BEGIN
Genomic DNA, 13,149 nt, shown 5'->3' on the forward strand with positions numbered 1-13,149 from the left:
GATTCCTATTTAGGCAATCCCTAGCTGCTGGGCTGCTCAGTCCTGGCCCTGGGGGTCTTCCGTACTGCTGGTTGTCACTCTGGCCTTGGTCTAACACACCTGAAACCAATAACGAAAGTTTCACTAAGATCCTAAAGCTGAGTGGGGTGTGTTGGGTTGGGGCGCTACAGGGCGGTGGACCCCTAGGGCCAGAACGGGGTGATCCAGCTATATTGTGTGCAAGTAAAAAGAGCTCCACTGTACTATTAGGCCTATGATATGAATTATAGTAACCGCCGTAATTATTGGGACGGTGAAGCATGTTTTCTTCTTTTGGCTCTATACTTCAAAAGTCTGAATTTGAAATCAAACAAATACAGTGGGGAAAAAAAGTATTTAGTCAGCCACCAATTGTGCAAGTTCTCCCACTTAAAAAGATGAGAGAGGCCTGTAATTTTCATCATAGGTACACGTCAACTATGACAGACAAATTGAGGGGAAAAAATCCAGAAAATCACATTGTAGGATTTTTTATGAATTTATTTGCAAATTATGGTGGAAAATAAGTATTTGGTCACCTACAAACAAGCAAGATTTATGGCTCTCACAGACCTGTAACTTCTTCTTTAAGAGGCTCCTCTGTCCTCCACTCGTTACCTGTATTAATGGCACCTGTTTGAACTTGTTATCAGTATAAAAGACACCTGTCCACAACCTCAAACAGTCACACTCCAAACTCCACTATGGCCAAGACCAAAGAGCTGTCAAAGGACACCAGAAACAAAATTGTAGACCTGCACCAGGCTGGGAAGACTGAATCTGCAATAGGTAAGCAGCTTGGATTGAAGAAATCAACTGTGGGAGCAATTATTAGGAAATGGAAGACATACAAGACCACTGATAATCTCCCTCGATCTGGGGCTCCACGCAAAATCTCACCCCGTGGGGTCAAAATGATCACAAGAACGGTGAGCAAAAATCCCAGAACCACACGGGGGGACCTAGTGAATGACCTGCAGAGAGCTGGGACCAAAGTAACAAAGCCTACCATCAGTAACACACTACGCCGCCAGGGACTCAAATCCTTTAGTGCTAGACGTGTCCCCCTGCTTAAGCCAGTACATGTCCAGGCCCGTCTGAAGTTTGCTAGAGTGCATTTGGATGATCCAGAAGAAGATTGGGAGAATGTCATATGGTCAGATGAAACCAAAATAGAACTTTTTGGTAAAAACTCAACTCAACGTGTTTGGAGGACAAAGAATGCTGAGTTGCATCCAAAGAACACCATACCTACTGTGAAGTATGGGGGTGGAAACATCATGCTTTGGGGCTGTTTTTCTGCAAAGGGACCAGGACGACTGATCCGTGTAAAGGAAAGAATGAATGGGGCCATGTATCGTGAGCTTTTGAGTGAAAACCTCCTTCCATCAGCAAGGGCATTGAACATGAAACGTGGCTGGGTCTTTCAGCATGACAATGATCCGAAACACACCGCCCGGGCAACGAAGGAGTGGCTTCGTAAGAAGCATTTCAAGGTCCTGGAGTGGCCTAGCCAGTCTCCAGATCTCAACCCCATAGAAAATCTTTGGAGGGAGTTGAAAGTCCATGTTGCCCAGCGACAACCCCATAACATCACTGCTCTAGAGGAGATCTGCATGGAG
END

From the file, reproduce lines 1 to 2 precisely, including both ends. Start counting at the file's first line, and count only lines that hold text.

Genomic DNA, 13,149 nt, shown 5'->3' on the forward strand with positions numbered 1-13,149 from the left:
GATTCCTATTTAGGCAATCCCTAGCTGCTGGGCTGCTCAGTCCTGGCCCTGGGGGTCTTCCGTACTGCTGGTTGTCACTCTGGCCTTGGTCTAACACACCTGAAACCAATAACGAAAGTTTCACTAAGATCCTAAAGCTGAGTGGGGTGTGTTGGGTTGGGGCGCTACAGGGCGGTGGACCCCTAGGGCCAGAACGGGGTGATCCAGCTATATTGTGTGCAAGTAAAAAGAGCTCCACTGTACTATTAGGCCTATGATATGAATTATAGTAACCGCCGTAATTATTGGGACGGTGAAGCATGTTTTCTTCTTTTGGCTCTATACTTCAAAAGTCTGAATTTGAAATCAAACAAATACAGTGGGGAAAAAAAGTATTTAGTCAGCCACCAATTGTGCAAGTTCTCCCACTTAAAAAGATGAGAGAGGCCTGTAATTTTCATCATAGGTACACGTCAACTATGACAGACAAATTGAGGGGAAAAAATCCAGAAAATCACATTGTAGGATTTTTTATGAATTTATTTGCAAATTATGGTGGAAAATAAGTATTTGGTCACCTACAAACAAGCAAGATTTATGGCTCTCACAGACCTGTAACTTCTTCTTTAAGAGGCTCCTCTGTCCTCCACTCGTTACCTGTATTAATGGCACCTGTTTGAACTTGTTATCAGTATAAAAGACACCTGTCCACAACCTCAAACAGTCACACTCCAAACTCCACTATGGCCAAGACCAAAGAGCTGTCAAAGGACACCAGAAACAAAATTGTAGACCTGCACCAGGCTGGGAAGACTGAATCTGCAATAGGTAAGCAGCTTGGATTGAAGAAATCAACTGTGGGAGCAATTATTAGGAAATGGAAGACATACAAGACCACTGATAATCTCCCTCGATCTGGGGCTCCACGCAAAATCTCACCCCGTGGGGTCAAAATGATCACAAGAACGGTGAGCAAAAATCCCAGAACCACACGGGGGGACCTAGTGAATGACCTGCAGAGAGCTGGGACCAAAGTAACAAAGCCTACCATCAGTAACACACTACGCCGCCAGGGACTCAAATCCTTTAGTGCTAGACGTGTCCCCCTGCTTAAGCCAGTACATGTCCAGGCCCGTCTGAAGTTTGCTAGAGTGCATTTGGATGATCCAGAAGAAGATTGGGAGAATGTCATATGGTCAGATGAAACCAAAATAGAACTTTTTGGTAAAAACTCAACTCAACGTGTTTGGAGGACAAAGAATGCTGAGTTGCATCCAAAGAACACCATACCTACTGTGAAGTATGGGGGTGGAAACATCATGCTTTGGGGCTGTTTTTCTGCAAAGGGACCAGGACGACTGATCCGTGTAAAGGAAAGAATGAATGGGGCCATGTATCGTGAGCTTTTGAGTGAAAACCTCCTTCCATCAGCAAGGGCATTGAACATGAAACGTGGCTGGGTCTTTCAGCATGACAATGATCCGAAACACACCGCCCGGGCAACGAAGGAGTGGCTTCGTAAGAAGCATTTCAAGGTCCTGGAGTGGCCTAGCCAGTCTCCAGATCTCAACCCCATAGAAAATCTTTGGAGGGAGTTGAAAGTCCATGTTGCCCAGCGACAACCCCATAACATCACTGCTCTAGAGGAGATCTGCATGGAG